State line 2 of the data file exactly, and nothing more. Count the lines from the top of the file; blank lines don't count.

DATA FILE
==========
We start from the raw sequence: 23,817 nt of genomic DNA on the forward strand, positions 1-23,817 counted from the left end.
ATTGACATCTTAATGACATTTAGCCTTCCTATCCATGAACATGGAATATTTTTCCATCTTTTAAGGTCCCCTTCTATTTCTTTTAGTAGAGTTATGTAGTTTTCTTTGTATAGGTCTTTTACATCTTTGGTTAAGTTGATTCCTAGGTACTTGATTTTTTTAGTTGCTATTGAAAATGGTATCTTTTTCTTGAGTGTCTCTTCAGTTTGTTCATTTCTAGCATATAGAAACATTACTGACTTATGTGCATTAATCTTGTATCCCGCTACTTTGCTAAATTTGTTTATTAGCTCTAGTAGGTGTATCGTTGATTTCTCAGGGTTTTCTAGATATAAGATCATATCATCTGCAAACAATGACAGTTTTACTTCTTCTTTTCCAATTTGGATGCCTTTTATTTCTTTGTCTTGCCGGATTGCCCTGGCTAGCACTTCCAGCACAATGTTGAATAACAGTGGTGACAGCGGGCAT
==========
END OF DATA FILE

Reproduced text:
ATTGACATCTTAATGACATTTAGCCTTCCTATCCATGAACATGGAATATTTTTCCATCTTTTAAGGTCCCCTTCTATTTCTTTTAGTAGAGTTATGTAGTTTTCTTTGTATAGGTCTTTTACATCTTTGGTTAAGTTGATTCCTAGGTACTTGATTTTTTTAGTTGCTATTGAAAATGGTATCTTTTTCTTGAGTGTCTCTTCAGTTTGTTCATTTCTAGCATATAGAAACATTACTGACTTATGTGCATTAATCTTGTATCCCGCTACTTTGCTAAATTTGTTTATTAGCTCTAGTAGGTGTATCGTTGATTTCTCAGGGTTTTCTAGATATAAGATCATATCATCTGCAAACAATGACAGTTTTACTTCTTCTTTTCCAATTTGGATGCCTTTTATTTCTTTGTCTTGCCGGATTGCCCTGGCTAGCACTTCCAGCACAATGTTGAATAACAGTGGTGACAGCGGGCAT